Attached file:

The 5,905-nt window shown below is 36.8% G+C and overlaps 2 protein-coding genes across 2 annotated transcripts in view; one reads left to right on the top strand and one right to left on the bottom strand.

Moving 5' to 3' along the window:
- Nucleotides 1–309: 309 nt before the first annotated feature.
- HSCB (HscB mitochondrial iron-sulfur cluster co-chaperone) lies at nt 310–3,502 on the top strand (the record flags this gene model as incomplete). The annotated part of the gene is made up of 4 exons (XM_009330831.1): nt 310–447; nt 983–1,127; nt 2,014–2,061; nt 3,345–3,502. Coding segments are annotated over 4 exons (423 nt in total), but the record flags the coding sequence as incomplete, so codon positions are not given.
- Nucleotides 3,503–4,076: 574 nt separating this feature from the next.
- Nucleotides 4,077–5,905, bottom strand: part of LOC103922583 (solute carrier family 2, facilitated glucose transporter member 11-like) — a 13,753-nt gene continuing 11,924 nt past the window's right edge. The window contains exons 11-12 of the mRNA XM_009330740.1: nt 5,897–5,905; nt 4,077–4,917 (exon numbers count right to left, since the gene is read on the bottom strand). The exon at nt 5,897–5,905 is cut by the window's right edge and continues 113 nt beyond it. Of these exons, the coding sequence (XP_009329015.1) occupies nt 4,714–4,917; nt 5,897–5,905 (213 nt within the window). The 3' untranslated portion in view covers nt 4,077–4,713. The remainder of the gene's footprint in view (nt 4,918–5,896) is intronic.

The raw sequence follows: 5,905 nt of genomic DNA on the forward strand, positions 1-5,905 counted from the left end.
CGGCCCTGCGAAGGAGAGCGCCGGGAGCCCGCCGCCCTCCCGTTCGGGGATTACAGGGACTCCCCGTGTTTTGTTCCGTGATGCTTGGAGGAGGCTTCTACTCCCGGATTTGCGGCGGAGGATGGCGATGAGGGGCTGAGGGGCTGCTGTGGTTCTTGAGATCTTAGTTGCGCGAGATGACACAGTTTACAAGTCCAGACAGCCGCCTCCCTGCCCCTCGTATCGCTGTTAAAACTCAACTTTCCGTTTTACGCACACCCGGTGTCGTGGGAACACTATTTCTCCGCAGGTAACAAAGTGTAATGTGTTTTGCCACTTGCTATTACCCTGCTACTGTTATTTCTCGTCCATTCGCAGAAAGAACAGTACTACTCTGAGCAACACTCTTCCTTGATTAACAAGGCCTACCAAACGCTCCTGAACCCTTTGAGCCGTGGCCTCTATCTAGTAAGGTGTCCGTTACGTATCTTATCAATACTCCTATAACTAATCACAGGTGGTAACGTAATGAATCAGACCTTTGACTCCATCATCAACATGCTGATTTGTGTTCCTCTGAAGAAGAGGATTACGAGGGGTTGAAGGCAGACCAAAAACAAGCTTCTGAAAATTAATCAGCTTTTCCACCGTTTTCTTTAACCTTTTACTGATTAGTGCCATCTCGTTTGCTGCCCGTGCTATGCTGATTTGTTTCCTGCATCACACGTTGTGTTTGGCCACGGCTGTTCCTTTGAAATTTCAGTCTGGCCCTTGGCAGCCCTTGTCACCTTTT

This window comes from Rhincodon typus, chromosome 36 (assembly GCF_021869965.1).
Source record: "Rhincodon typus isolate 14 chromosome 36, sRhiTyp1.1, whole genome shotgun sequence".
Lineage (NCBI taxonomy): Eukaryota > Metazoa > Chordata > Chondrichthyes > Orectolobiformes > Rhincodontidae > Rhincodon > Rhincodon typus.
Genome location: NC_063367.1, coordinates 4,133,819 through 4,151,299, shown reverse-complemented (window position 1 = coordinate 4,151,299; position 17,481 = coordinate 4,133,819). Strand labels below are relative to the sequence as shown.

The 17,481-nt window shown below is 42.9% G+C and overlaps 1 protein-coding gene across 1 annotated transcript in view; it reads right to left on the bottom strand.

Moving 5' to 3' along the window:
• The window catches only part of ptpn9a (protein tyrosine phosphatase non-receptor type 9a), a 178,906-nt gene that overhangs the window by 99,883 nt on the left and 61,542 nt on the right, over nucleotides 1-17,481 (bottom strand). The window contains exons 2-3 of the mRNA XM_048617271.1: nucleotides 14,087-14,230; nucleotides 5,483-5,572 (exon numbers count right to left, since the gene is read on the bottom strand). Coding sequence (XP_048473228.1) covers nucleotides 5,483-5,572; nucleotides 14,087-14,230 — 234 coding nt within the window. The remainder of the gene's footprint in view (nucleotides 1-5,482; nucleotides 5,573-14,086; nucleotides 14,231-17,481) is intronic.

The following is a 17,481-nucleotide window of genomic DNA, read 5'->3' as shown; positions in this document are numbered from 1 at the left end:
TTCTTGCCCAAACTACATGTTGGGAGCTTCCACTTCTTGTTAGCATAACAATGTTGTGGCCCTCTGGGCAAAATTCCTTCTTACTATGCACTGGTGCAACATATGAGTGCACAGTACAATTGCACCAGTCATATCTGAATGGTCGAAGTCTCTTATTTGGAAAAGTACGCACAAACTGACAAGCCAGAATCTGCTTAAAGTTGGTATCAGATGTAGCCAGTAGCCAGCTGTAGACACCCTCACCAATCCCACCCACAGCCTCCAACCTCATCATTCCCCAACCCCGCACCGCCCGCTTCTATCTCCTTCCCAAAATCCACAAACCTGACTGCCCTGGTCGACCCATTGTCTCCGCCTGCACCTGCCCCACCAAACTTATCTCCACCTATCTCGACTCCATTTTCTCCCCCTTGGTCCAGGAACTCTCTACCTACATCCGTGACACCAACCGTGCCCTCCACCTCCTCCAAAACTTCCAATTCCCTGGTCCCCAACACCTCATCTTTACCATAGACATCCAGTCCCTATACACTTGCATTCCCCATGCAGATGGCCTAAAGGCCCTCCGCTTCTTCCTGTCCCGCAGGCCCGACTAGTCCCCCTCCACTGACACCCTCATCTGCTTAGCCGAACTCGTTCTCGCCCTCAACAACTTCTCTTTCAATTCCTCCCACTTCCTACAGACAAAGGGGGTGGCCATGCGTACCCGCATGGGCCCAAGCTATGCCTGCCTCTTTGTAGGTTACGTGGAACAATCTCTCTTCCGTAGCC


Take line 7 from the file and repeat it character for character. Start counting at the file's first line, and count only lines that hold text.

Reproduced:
The raw sequence follows: 5,905 nt of genomic DNA on the forward strand, positions 1-5,905 counted from the left end.